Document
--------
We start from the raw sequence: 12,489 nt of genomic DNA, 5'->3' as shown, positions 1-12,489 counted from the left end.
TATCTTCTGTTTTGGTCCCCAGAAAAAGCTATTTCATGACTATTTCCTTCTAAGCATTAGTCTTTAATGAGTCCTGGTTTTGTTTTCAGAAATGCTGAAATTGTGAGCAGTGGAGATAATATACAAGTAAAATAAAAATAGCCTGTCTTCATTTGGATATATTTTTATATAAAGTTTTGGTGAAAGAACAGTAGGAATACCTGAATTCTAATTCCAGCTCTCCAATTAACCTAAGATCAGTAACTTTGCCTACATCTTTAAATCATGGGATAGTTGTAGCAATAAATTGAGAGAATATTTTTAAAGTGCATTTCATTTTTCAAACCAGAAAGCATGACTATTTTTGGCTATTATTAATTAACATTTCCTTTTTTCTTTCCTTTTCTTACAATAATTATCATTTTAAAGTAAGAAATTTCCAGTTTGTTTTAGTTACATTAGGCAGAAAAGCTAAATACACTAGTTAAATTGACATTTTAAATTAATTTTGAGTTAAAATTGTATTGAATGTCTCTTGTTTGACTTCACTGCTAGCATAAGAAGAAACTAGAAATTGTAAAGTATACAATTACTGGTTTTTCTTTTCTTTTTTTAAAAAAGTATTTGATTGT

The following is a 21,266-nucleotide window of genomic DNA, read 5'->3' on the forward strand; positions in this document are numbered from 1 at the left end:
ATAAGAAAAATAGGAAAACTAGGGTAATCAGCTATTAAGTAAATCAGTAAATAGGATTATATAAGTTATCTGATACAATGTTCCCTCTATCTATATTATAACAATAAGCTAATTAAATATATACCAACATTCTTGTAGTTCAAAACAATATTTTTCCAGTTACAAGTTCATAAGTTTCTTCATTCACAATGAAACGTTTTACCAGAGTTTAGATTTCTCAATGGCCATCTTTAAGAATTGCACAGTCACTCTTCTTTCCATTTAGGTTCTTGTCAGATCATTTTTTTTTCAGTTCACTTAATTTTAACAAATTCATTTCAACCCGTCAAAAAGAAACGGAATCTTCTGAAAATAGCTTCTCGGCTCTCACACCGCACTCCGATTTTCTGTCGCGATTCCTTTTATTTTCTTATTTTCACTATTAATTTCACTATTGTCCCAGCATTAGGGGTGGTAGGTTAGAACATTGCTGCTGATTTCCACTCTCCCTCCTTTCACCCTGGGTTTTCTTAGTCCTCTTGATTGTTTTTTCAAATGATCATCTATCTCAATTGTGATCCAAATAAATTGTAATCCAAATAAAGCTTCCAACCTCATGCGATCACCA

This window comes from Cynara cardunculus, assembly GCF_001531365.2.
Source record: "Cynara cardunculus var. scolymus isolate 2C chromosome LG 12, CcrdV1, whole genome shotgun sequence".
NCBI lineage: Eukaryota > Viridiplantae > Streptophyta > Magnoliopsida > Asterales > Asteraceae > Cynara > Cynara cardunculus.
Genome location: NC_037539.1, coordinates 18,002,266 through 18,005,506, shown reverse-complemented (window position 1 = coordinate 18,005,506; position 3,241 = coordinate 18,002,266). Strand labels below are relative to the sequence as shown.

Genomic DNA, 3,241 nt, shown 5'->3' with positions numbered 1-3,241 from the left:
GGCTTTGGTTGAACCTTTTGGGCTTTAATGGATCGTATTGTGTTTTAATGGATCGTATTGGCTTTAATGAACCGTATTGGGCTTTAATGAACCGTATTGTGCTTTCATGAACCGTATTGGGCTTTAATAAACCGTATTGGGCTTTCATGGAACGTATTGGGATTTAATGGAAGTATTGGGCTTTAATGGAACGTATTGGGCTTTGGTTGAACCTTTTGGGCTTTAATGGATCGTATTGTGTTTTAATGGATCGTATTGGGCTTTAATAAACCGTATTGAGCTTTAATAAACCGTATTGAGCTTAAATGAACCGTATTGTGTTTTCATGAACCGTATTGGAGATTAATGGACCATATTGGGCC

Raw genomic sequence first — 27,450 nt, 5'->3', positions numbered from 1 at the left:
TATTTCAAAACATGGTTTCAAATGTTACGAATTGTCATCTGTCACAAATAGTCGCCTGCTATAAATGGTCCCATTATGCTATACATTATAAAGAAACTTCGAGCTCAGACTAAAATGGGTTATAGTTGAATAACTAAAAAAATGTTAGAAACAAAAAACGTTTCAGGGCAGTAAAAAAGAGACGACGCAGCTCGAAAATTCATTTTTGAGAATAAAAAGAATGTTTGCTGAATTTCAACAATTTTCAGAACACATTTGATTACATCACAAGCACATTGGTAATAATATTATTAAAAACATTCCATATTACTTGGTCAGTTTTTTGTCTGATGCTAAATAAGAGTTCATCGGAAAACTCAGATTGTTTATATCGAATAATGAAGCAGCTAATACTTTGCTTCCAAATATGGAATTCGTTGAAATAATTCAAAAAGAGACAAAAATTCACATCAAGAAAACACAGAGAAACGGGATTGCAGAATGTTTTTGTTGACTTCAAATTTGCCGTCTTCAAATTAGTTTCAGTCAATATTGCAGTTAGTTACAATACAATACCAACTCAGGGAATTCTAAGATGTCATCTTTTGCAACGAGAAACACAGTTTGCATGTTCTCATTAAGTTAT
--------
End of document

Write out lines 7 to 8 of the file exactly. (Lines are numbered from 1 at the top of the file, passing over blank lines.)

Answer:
NCBI lineage: Eukaryota > Viridiplantae > Streptophyta > Magnoliopsida > Asterales > Asteraceae > Cynara > Cynara cardunculus.
Genome location: NC_037539.1, coordinates 18,002,266 through 18,005,506, shown reverse-complemented (window position 1 = coordinate 18,005,506; position 3,241 = coordinate 18,002,266). Strand labels below are relative to the sequence as shown.